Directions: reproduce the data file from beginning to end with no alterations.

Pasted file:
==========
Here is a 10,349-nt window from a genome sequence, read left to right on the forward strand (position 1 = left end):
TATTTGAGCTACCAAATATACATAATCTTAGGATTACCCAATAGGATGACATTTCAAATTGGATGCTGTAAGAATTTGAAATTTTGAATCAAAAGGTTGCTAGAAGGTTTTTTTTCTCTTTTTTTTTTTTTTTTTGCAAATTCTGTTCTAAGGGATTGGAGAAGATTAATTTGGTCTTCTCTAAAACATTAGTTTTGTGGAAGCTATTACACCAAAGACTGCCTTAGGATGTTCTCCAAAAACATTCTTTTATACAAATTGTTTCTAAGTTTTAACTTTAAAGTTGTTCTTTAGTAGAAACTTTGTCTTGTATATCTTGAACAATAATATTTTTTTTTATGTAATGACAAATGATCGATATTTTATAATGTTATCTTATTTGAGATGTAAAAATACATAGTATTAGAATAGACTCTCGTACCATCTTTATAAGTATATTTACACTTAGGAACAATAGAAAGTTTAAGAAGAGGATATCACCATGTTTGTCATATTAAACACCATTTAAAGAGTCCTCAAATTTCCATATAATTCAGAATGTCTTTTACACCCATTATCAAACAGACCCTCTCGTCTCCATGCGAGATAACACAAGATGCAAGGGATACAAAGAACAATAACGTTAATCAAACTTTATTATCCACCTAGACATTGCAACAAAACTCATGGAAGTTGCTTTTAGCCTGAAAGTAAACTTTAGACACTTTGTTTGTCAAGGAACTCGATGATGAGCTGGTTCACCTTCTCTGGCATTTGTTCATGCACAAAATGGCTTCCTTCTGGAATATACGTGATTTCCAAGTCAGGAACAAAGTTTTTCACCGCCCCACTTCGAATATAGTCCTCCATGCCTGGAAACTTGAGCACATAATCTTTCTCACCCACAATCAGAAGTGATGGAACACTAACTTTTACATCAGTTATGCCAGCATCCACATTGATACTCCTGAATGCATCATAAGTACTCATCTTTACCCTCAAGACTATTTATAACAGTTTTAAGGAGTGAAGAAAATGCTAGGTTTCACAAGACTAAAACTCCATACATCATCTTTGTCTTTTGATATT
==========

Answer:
Here is a 10,349-nt window from a genome sequence, read left to right on the forward strand (position 1 = left end):
TATTTGAGCTACCAAATATACATAATCTTAGGATTACCCAATAGGATGACATTTCAAATTGGATGCTGTAAGAATTTGAAATTTTGAATCAAAAGGTTGCTAGAAGGTTTTTTTTCTCTTTTTTTTTTTTTTTTTGCAAATTCTGTTCTAAGGGATTGGAGAAGATTAATTTGGTCTTCTCTAAAACATTAGTTTTGTGGAAGCTATTACACCAAAGACTGCCTTAGGATGTTCTCCAAAAACATTCTTTTATACAAATTGTTTCTAAGTTTTAACTTTAAAGTTGTTCTTTAGTAGAAACTTTGTCTTGTATATCTTGAACAATAATATTTTTTTTTATGTAATGACAAATGATCGATATTTTATAATGTTATCTTATTTGAGATGTAAAAATACATAGTATTAGAATAGACTCTCGTACCATCTTTATAAGTATATTTACACTTAGGAACAATAGAAAGTTTAAGAAGAGGATATCACCATGTTTGTCATATTAAACACCATTTAAAGAGTCCTCAAATTTCCATATAATTCAGAATGTCTTTTACACCCATTATCAAACAGACCCTCTCGTCTCCATGCGAGATAACACAAGATGCAAGGGATACAAAGAACAATAACGTTAATCAAACTTTATTATCCACCTAGACATTGCAACAAAACTCATGGAAGTTGCTTTTAGCCTGAAAGTAAACTTTAGACACTTTGTTTGTCAAGGAACTCGATGATGAGCTGGTTCACCTTCTCTGGCATTTGTTCATGCACAAAATGGCTTCCTTCTGGAATATACGTGATTTCCAAGTCAGGAACAAAGTTTTTCACCGCCCCACTTCGAATATAGTCCTCCATGCCTGGAAACTTGAGCACATAATCTTTCTCACCCACAATCAGAAGTGATGGAACACTAACTTTTACATCAGTTATGCCAGCATCCACATTGATACTCCTGAATGCATCATAAGTACTCATCTTTACCCTCAAGACTATTTATAACAGTTTTAAGGAGTGAAGAAAATGCTAGGTTTCACAAGACTAAAACTCCATACATCATCTTTGTCTTTTGATATT